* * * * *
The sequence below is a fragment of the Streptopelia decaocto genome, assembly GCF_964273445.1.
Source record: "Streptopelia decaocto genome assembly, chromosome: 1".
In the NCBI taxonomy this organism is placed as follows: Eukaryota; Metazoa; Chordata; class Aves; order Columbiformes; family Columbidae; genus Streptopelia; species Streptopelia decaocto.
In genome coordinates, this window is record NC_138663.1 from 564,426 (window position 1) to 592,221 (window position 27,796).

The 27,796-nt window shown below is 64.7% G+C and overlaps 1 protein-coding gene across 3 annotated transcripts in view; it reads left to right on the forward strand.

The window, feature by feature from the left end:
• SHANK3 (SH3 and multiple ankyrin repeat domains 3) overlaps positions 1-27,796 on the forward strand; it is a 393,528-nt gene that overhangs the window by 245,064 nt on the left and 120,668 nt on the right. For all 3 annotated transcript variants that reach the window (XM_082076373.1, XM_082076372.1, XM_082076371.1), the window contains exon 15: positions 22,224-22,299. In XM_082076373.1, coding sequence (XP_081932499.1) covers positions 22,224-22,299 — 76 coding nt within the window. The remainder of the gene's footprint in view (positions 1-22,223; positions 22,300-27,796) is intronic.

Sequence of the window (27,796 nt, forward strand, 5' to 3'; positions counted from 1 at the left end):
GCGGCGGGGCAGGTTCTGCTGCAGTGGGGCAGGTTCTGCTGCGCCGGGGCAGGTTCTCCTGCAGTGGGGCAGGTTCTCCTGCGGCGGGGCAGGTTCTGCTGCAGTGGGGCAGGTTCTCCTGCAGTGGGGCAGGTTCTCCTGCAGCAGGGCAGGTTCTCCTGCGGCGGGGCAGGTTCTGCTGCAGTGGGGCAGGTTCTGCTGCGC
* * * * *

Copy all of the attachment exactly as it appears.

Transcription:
The sequence below is a fragment of the Streptopelia decaocto genome, assembly GCF_964273445.1.
Source record: "Streptopelia decaocto genome assembly, chromosome: 1".
In the NCBI taxonomy this organism is placed as follows: Eukaryota; Metazoa; Chordata; class Aves; order Columbiformes; family Columbidae; genus Streptopelia; species Streptopelia decaocto.
In genome coordinates, this window is record NC_138663.1 from 564,426 (window position 1) to 592,221 (window position 27,796).

The 27,796-nt window shown below is 64.7% G+C and overlaps 1 protein-coding gene across 3 annotated transcripts in view; it reads left to right on the forward strand.

The window, feature by feature from the left end:
• SHANK3 (SH3 and multiple ankyrin repeat domains 3) overlaps positions 1-27,796 on the forward strand; it is a 393,528-nt gene that overhangs the window by 245,064 nt on the left and 120,668 nt on the right. For all 3 annotated transcript variants that reach the window (XM_082076373.1, XM_082076372.1, XM_082076371.1), the window contains exon 15: positions 22,224-22,299. In XM_082076373.1, coding sequence (XP_081932499.1) covers positions 22,224-22,299 — 76 coding nt within the window. The remainder of the gene's footprint in view (positions 1-22,223; positions 22,300-27,796) is intronic.

Sequence of the window (27,796 nt, forward strand, 5' to 3'; positions counted from 1 at the left end):
GCGGCGGGGCAGGTTCTGCTGCAGTGGGGCAGGTTCTGCTGCGCCGGGGCAGGTTCTCCTGCAGTGGGGCAGGTTCTCCTGCGGCGGGGCAGGTTCTGCTGCAGTGGGGCAGGTTCTCCTGCAGTGGGGCAGGTTCTCCTGCAGCAGGGCAGGTTCTCCTGCGGCGGGGCAGGTTCTGCTGCAGTGGGGCAGGTTCTGCTGCGC